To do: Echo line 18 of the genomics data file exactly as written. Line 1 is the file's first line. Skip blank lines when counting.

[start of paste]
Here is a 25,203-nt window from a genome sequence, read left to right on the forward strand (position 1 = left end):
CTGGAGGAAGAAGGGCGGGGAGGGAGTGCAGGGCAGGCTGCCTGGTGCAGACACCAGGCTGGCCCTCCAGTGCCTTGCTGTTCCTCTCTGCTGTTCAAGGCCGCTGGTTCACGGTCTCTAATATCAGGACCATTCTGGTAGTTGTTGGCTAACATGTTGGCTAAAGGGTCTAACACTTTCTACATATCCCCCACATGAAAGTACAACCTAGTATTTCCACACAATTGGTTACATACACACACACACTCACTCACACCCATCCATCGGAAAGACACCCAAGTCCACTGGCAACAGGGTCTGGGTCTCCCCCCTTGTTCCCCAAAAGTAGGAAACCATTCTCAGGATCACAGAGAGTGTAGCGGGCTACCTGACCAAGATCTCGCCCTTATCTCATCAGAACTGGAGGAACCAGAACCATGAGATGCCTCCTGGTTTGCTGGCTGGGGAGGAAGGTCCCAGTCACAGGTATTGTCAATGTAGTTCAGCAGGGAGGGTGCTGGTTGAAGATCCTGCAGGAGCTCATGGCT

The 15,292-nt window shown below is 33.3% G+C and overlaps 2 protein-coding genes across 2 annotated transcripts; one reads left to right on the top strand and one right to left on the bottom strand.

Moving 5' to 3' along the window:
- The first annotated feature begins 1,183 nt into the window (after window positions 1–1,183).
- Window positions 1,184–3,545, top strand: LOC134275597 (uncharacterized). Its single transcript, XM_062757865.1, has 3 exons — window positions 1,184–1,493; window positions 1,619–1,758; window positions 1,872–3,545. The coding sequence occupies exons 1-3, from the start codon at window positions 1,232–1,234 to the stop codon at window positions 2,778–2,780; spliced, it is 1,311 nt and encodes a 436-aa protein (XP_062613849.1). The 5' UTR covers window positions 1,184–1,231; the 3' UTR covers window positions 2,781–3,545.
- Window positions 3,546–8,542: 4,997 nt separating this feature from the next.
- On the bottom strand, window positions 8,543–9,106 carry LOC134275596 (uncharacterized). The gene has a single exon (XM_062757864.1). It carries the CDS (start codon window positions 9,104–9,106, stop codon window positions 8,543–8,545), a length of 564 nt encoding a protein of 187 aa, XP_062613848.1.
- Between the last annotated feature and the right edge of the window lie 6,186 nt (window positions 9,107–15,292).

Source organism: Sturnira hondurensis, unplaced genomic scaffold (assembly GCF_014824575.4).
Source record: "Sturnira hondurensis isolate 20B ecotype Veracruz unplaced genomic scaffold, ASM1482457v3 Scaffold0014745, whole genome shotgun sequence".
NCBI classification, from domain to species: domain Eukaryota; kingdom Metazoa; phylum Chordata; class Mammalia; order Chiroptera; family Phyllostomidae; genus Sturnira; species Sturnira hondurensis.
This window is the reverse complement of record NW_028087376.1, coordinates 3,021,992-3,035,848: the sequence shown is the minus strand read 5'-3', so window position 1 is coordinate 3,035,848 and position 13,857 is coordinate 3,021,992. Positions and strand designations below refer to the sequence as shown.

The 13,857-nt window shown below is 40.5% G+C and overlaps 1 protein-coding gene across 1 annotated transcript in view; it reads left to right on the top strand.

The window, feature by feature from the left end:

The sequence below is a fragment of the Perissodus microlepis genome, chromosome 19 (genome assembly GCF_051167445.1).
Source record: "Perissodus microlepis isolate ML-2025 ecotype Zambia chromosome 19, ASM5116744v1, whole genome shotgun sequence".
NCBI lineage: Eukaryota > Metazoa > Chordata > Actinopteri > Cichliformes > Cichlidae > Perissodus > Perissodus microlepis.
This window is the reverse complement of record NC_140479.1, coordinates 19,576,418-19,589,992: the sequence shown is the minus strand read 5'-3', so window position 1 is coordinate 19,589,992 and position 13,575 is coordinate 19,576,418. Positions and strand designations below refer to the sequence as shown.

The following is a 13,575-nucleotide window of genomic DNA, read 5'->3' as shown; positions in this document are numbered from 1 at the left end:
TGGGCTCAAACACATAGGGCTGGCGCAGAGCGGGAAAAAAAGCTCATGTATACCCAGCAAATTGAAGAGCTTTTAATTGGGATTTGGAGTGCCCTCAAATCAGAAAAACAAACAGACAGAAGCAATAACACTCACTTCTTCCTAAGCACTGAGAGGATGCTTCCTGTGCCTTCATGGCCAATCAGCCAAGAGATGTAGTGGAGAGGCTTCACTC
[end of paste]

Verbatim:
NCBI lineage: Eukaryota > Metazoa > Chordata > Actinopteri > Cichliformes > Cichlidae > Perissodus > Perissodus microlepis.